• 09 Sep - 15 Sep, 2023
  • Mag The Weekly
  • Reviews

In the majority of Liam Neeson's recent flicks, we witness him rushing into peril to save those he loves. That is exactly the basis of the current movie, an authorised remake of the Spanish film El Desconocido from 2015. The only difference is that he is evading danger in this instance. or at least trying to. Similar to Speed (1994), which included a bomb fastened to a bus, Retribution features a device fastened beneath the car's seats. No one can leave their seats since the bomb is pressure-controlled and remote controlled.

Matt Turner, the character played by Liam Neeson, is a businessman who is always closing deals and has no time for his family. He never stops talking on the phone as he pursues new business opportunities. Although he spars with a punching bag like a pro at the beginning of the movie, that's pretty much the only physical activity he engages in. Sorry, he's not beating up the bad guys like in his Taken franchise. Matt, who is by no means the best father in the world, reluctantly agrees to drop the kids off at school when his patient wife Heather (Embeth Davidtz) asks him to.

His younger daughter (Lilly Aspell) and adolescent son (Jack Champion) are obsessed to their phones like most teenagers and live in their own worlds. In fact, one of the most difficult jobs he has in the movie is persuading his children to hand over their phones, which he then tosses out the window on the advice of the person who is extorting him over the phone.

He drives quickly to several sites during the rest of the movie, where his coworkers are called and are likewise shot. In his Taken movies, Neeson is portrayed as being one step ahead of the competition, but in this film, he is completely defenceless and at the mercy of his tormentor. For the benefit of his kids, he goes along with it and even agrees to steal money from a covert account. He only goes on the attack and tries to face the one responsible for the seat bomb and all the killings once the kids have been removed from the chessboard by the police.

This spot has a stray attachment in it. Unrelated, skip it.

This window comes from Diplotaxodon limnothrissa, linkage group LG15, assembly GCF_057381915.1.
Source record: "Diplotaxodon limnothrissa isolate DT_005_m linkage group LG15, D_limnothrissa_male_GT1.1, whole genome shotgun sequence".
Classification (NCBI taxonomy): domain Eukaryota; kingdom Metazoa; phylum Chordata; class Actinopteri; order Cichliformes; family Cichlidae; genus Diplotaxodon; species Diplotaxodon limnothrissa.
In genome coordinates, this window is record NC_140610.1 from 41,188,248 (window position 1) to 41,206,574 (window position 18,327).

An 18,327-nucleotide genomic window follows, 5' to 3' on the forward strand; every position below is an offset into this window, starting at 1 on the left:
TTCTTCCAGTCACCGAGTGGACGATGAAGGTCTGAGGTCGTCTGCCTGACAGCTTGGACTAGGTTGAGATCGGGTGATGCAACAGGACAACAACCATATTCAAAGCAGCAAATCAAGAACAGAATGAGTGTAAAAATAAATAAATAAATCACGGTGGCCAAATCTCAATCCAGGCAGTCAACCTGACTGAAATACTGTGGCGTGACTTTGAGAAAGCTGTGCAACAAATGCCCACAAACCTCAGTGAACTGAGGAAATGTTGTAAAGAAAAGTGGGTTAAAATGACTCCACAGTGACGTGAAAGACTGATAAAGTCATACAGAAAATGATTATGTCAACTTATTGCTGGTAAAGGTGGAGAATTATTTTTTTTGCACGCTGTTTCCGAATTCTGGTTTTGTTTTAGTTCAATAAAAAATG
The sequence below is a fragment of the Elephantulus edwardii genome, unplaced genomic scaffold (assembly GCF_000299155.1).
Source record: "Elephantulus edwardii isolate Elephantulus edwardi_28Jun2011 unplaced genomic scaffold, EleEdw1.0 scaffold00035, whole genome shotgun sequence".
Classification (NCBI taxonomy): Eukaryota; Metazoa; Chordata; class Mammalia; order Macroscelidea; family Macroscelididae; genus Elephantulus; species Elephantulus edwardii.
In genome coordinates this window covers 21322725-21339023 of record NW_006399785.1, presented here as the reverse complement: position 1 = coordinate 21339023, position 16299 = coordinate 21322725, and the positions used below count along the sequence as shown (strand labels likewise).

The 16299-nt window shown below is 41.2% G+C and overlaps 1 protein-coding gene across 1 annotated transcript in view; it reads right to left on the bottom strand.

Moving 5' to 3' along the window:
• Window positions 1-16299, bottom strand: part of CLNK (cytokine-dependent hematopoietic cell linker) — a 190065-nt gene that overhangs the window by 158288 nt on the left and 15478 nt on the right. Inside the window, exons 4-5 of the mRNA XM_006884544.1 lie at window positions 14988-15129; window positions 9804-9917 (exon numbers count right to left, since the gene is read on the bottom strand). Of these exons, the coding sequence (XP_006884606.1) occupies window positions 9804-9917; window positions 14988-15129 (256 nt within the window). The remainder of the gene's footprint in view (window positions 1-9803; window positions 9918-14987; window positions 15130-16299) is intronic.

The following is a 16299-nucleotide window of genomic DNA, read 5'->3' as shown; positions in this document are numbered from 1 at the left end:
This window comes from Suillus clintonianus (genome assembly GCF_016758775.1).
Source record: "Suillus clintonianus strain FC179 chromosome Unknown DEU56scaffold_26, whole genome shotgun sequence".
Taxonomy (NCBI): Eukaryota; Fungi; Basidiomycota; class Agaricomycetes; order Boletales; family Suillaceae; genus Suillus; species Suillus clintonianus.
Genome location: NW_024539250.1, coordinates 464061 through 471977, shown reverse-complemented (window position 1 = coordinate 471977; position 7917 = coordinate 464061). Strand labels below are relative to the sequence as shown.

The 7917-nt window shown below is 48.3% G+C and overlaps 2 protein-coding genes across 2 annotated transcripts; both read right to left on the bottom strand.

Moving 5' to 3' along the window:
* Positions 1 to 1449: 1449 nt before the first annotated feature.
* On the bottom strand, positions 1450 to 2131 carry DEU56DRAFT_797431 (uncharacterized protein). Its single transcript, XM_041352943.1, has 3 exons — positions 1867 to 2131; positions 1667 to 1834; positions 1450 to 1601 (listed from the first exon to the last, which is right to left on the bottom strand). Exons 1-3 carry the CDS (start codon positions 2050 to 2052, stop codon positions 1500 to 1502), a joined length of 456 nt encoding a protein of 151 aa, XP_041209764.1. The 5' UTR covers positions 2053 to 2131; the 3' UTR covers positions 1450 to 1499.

Since Liam Neeson has a history of emerging victorious from more difficult circumstances than this one, we have faith in his ability to do so here as well. Fair play to the actor; he portrays a victim who learns that while he was chasing after money, he was also losing his family. The underlying message of the movie may be that one shouldn't be blind to the things that truly identify us. A catastrophe brings him back closer to them. Neeson looks well in this role as the worried parent, so perhaps that indicates that the actor is prepared to return to dramatic roles. Although we adore him in action films, we know he is capable of so much more.

Action fans need not fear; there are plenty of automobile chases and mayhem caused by road rage to brighten your day. Everything seems to have been recorded during real traffic. Bravo to the editor and cinematographer for that.